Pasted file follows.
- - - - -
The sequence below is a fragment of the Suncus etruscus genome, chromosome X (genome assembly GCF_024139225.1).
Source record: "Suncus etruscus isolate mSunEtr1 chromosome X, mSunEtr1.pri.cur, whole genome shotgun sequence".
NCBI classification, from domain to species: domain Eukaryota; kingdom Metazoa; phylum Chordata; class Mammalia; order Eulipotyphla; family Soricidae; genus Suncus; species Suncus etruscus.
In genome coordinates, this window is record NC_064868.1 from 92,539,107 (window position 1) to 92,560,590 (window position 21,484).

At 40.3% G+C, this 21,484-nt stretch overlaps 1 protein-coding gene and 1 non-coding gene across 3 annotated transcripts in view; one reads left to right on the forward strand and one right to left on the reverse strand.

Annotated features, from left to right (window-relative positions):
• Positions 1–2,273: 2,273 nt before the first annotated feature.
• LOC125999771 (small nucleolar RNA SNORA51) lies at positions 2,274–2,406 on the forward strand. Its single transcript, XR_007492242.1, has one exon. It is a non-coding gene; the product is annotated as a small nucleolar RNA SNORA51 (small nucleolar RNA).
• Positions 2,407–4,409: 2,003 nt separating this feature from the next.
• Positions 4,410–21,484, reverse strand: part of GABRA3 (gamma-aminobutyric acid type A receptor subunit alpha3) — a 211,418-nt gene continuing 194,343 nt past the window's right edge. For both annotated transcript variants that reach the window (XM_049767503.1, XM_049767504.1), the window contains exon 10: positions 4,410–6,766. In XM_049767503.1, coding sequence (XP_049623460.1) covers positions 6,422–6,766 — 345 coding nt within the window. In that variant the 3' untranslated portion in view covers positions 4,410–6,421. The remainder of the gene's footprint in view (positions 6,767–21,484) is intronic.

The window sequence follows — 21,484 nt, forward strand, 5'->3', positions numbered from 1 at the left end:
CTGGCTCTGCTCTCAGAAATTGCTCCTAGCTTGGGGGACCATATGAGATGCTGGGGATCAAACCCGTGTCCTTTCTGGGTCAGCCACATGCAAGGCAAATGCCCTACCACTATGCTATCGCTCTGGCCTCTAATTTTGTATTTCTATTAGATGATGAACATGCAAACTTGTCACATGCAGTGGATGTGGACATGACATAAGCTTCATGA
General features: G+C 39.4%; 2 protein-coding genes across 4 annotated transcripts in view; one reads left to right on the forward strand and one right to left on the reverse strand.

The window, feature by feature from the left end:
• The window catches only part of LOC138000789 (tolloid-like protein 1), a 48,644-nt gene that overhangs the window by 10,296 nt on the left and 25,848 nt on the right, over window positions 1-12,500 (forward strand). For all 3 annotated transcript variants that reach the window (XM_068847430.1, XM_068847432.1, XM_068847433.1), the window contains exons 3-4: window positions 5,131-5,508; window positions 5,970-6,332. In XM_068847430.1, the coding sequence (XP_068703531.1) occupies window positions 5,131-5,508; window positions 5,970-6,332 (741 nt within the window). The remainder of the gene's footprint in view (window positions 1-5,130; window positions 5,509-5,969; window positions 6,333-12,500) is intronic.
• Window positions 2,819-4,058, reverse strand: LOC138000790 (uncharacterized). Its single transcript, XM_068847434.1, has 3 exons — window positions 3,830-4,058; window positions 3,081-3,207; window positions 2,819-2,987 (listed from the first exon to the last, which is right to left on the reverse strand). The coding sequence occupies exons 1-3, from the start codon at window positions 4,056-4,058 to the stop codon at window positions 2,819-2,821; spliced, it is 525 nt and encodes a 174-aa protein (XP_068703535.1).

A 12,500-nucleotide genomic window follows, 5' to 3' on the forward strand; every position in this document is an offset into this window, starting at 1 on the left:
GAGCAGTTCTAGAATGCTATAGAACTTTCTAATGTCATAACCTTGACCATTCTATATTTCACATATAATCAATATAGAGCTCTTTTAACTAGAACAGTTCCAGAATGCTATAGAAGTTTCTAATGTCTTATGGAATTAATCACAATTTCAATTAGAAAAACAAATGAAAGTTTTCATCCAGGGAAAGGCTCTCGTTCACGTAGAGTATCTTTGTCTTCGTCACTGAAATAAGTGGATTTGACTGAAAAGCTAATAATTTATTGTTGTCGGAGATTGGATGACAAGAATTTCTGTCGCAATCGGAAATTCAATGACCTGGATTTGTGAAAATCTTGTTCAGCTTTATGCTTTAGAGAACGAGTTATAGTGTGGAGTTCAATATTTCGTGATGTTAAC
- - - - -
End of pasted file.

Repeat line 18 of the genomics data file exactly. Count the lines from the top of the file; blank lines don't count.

GAGCAGTTCTAGAATGCTATAGAACTTTCTAATGTCATAACCTTGACCATTCTATATTTCACATATAATCAATATAGAGCTCTTTTAACTAGAACAGTTCCAGAATGCTATAGAAGTTTCTAATGTCTTATGGAATTAATCACAATTTCAATTAGAAAAACAAATGAAAGTTTTCATCCAGGGAAAGGCTCTCGTTCACGTAGAGTATCTTTGTCTTCGTCACTGAAATAAGTGGATTTGACTGAAAAGCTAATAATTTATTGTTGTCGGAGATTGGATGACAAGAATTTCTGTCGCAATCGGAAATTCAATGACCTGGATTTGTGAAAATCTTGTTCAGCTTTATGCTTTAGAGAACGAGTTATAGTGTGGAGTTCAATATTTCGTGATGTTAAC